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Wise Blood–Flannery O’Connor

It’s tough to talk or write about Flannery O’Connor’s first novel without reference to Christianity. Christian themes and images so suffuse the book that rendering a reading that ignores them seems as willful and short sighted as the actions of Hazel Motes in its pages.

Rather than rehashing the many readings that have explored these various elements over the past sixty years, I’d like to explore a single element, the character of Enoch Emery, separating it somewhat from the rest of the book.

Enoch’s name, obviously evokes the biblical character of the same name. In Genesis 5:24, we learn what little available information exists for Enoch: “Enoch walked faithfully with God; then he was no more, because God took him away.”

At the end of chapter twelve of Wise Blood, Enoch Emery, having donned a stolen gorilla costume, frightens a couple who see him and then disappears from the remainder of the story. No other significant character in this book simply disappears with no explanation. Asa Hawks moves away. Hoover Shoats has gone home, only to have his hired prophet murdered by Haze Motes. These disappearances make sense, but why does Enoch simply drop off the page.

Unlike the other heretics that populate this novel, Enoch can be seen as becoming a new creature. After stealing the gorilla costume, he takes his old clothes and buries them, suggesting death and burial of his old person. Enoch becomes, literally, a new creation (2 Corinthians 5:17), indeed a new species from all appearances. Enoch looks at first to Haze for his redemption, culminating in his stealing a “new jesus” for Haze’s new church. This “new jesus,” a stolen mummy that has fascinated Enoch throughout the story, seems a great idea to the young man as he brings it to Haze, yet it proves to be dead. It is only after that realization that Enoch shifts his attention to the faux gorilla.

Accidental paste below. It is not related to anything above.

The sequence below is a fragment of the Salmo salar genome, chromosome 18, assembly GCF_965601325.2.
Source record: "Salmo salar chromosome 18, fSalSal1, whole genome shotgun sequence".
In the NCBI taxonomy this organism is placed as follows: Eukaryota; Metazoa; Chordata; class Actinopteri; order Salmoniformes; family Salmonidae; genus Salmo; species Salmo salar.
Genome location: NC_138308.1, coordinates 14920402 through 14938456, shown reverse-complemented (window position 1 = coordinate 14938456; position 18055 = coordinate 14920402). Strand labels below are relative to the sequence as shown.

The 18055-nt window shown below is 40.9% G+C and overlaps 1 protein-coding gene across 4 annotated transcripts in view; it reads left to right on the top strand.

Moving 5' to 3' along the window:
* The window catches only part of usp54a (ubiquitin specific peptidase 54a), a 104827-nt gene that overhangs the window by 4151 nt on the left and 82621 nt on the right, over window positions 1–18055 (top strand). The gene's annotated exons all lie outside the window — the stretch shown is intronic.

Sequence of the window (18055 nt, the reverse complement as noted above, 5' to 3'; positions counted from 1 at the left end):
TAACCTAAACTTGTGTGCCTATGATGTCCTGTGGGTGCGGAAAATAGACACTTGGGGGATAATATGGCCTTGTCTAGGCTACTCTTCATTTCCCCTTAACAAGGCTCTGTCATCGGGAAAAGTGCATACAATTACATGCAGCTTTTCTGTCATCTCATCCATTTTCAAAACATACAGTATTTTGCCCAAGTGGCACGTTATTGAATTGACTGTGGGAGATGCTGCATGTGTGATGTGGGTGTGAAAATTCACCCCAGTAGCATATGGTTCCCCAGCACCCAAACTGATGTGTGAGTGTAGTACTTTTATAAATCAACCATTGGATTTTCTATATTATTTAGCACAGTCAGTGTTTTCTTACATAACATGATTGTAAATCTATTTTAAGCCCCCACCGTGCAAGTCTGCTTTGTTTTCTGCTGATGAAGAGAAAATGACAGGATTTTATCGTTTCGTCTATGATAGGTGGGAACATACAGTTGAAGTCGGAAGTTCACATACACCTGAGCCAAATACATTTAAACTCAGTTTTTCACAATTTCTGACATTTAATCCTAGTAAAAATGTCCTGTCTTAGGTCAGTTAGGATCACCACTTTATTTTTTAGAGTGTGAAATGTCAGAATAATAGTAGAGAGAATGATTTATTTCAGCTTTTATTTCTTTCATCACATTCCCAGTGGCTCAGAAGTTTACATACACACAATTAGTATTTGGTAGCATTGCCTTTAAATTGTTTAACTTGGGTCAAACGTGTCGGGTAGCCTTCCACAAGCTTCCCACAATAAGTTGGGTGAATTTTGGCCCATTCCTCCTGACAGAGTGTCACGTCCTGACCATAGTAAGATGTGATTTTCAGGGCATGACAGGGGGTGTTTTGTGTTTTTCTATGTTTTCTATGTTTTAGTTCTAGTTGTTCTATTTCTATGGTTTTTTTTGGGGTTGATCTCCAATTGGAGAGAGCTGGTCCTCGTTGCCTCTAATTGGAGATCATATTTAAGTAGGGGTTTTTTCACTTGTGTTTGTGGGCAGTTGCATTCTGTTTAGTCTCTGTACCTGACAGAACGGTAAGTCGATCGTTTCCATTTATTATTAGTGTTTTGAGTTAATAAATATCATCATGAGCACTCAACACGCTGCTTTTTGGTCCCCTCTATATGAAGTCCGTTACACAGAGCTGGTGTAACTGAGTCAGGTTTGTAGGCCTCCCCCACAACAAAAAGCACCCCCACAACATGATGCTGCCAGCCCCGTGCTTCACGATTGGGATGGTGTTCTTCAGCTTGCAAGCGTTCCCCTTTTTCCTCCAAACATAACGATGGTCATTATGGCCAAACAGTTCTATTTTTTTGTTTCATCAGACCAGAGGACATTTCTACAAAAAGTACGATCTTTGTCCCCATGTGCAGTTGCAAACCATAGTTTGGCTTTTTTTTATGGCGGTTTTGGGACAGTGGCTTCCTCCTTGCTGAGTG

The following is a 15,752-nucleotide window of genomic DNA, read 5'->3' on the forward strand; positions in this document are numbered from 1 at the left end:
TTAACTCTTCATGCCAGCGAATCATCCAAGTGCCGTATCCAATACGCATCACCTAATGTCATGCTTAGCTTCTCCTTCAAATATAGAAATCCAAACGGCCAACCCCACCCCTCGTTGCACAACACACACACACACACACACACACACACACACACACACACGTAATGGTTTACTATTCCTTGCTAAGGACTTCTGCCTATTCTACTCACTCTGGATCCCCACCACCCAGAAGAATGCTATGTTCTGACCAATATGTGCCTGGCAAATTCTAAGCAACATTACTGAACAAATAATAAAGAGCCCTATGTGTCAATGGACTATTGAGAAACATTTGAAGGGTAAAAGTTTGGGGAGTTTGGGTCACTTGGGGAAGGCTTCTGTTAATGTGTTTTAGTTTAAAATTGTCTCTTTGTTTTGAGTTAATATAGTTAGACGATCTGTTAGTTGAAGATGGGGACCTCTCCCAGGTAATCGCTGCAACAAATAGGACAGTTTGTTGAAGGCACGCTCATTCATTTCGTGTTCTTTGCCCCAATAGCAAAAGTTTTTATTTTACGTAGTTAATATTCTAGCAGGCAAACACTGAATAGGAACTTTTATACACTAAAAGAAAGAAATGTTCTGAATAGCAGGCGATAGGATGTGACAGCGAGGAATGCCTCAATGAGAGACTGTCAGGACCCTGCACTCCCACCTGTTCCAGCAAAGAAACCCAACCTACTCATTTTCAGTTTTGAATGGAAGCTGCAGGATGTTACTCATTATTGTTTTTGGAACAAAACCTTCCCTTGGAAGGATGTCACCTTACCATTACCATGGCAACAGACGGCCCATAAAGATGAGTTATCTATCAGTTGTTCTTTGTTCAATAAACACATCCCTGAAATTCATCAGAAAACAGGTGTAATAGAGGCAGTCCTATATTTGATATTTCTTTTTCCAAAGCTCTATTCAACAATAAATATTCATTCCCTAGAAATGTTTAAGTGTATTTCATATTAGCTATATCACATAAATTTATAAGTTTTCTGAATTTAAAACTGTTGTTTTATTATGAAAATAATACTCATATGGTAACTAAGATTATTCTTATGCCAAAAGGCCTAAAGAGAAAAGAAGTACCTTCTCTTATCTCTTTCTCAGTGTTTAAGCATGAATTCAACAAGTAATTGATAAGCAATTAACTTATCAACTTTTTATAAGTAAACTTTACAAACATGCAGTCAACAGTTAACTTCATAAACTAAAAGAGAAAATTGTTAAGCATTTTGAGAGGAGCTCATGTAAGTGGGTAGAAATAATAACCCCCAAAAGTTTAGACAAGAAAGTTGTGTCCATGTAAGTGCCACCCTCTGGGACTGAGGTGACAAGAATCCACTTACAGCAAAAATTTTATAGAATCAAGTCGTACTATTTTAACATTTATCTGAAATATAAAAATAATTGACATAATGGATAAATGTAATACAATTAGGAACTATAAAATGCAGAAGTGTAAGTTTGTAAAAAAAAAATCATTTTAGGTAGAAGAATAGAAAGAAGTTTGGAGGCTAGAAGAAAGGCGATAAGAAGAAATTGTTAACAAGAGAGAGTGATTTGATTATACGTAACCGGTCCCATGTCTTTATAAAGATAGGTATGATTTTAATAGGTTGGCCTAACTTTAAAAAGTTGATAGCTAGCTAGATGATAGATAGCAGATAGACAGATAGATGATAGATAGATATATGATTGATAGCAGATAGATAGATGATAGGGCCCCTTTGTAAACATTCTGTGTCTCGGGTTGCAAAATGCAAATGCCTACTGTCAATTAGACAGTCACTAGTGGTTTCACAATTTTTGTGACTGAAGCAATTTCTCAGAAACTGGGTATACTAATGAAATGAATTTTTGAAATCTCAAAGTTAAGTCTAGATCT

I do not suggest that O’Connor is attempting to present in the gorilla-suit episode a parallel to Christian leaving the City of Destruction and heading to the Wicket Gate. Obviously stalking (and apparently attacking) a man in order to abscond with his ape suit is not to be seen as an untroubled analogue to Christian conversion. Nor is that crime to be seen as evidence of walking “faithfully with God.”

What fascinates me about O’Connor’s novel is the complexity. Should we try to approach this story as an allegory, the edges and contradictions make the fit just a bit too troubled.

Posted in American Literature, Modernism.

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